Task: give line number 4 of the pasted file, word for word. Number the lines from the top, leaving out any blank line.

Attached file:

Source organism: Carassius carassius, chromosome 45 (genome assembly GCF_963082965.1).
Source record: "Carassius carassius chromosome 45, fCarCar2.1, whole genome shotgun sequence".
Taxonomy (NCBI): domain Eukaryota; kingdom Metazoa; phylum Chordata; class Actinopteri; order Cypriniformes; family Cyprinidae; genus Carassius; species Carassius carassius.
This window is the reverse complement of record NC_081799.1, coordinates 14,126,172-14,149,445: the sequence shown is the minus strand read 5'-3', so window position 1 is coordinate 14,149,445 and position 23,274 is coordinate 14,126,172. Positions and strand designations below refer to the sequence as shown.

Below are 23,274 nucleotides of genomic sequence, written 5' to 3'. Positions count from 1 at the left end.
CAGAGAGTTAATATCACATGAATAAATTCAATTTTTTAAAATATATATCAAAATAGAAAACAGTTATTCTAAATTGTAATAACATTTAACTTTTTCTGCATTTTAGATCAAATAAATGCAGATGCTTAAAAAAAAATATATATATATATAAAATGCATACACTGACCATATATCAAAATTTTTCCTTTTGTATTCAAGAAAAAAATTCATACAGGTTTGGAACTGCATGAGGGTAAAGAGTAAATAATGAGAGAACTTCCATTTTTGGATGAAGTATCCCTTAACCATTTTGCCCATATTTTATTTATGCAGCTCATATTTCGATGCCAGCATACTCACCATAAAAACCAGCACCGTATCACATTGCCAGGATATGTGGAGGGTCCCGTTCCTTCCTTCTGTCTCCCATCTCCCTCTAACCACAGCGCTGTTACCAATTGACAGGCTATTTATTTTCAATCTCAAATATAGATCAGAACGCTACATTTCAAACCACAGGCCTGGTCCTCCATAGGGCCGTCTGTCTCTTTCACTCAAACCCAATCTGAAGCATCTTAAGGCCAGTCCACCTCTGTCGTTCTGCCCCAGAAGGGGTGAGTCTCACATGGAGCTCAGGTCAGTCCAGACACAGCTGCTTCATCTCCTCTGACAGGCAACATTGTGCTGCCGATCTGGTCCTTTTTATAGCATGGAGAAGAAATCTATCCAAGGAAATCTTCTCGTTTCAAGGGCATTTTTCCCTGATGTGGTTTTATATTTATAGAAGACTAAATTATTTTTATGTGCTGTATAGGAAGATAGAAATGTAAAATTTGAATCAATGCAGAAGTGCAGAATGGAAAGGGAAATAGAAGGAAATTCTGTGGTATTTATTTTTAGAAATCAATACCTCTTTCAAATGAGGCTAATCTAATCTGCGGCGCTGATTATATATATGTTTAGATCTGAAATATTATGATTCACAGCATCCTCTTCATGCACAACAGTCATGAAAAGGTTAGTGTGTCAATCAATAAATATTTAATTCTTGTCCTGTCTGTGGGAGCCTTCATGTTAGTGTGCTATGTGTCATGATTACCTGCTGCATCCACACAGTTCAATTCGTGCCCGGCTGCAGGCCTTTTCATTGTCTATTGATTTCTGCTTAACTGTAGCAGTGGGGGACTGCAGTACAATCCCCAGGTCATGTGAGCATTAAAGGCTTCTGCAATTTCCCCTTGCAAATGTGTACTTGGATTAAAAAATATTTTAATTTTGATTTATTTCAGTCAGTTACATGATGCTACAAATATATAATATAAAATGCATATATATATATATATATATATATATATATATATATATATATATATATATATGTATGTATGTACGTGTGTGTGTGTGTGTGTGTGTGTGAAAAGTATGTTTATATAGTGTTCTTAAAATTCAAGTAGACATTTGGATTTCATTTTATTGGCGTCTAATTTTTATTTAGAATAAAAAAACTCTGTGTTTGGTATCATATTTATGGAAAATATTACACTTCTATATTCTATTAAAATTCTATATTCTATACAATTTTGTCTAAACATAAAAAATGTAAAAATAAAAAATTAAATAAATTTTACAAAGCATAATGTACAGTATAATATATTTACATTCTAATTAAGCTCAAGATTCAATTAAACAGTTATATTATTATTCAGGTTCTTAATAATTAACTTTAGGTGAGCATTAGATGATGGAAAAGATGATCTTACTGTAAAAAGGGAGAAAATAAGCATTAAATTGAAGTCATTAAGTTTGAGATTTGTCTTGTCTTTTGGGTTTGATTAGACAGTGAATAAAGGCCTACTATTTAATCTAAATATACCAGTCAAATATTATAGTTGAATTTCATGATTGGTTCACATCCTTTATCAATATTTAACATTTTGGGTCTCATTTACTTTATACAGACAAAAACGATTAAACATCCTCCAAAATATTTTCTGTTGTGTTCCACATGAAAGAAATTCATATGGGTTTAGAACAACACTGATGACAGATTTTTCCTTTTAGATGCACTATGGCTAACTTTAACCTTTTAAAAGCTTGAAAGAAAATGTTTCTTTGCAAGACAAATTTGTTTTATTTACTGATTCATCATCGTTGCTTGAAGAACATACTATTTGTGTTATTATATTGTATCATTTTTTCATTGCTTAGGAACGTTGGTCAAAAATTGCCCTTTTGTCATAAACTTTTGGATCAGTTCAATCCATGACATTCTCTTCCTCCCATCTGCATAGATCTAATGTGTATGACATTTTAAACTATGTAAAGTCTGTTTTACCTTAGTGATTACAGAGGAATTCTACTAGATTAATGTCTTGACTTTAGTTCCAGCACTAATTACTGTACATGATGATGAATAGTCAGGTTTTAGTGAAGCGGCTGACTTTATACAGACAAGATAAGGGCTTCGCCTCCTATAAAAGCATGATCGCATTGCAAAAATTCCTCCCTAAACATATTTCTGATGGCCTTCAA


This window is the reverse complement of record NC_081799.1, coordinates 14,126,172-14,149,445: the sequence shown is the minus strand read 5'-3', so window position 1 is coordinate 14,149,445 and position 23,274 is coordinate 14,126,172. Positions and strand designations below refer to the sequence as shown.